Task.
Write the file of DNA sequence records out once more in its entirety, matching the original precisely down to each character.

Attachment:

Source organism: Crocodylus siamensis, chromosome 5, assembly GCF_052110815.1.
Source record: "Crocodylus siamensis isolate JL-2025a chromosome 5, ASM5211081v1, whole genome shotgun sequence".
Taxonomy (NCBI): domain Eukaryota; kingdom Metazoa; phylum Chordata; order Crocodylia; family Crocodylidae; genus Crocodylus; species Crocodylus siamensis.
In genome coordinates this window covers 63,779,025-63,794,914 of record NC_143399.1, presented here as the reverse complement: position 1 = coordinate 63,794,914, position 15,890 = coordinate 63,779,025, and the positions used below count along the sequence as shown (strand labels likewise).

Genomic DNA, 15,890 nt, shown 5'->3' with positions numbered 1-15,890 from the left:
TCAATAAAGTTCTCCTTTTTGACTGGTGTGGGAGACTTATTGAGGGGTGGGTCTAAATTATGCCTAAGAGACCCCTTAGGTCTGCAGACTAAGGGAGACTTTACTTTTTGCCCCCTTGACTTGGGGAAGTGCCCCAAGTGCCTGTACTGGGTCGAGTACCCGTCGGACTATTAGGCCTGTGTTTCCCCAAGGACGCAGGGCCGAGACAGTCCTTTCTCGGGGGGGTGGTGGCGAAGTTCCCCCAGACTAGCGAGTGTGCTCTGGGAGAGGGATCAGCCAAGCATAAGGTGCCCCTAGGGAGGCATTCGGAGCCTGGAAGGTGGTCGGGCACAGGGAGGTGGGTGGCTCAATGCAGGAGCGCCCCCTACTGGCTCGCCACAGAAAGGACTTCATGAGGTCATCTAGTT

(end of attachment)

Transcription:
Source organism: Crocodylus siamensis, chromosome 5, assembly GCF_052110815.1.
Source record: "Crocodylus siamensis isolate JL-2025a chromosome 5, ASM5211081v1, whole genome shotgun sequence".
Taxonomy (NCBI): domain Eukaryota; kingdom Metazoa; phylum Chordata; order Crocodylia; family Crocodylidae; genus Crocodylus; species Crocodylus siamensis.
In genome coordinates this window covers 63,779,025-63,794,914 of record NC_143399.1, presented here as the reverse complement: position 1 = coordinate 63,794,914, position 15,890 = coordinate 63,779,025, and the positions used below count along the sequence as shown (strand labels likewise).

Genomic DNA, 15,890 nt, shown 5'->3' with positions numbered 1-15,890 from the left:
TCAATAAAGTTCTCCTTTTTGACTGGTGTGGGAGACTTATTGAGGGGTGGGTCTAAATTATGCCTAAGAGACCCCTTAGGTCTGCAGACTAAGGGAGACTTTACTTTTTGCCCCCTTGACTTGGGGAAGTGCCCCAAGTGCCTGTACTGGGTCGAGTACCCGTCGGACTATTAGGCCTGTGTTTCCCCAAGGACGCAGGGCCGAGACAGTCCTTTCTCGGGGGGGTGGTGGCGAAGTTCCCCCAGACTAGCGAGTGTGCTCTGGGAGAGGGATCAGCCAAGCATAAGGTGCCCCTAGGGAGGCATTCGGAGCCTGGAAGGTGGTCGGGCACAGGGAGGTGGGTGGCTCAATGCAGGAGCGCCCCCTACTGGCTCGCCACAGAAAGGACTTCATGAGGTCATCTAGTT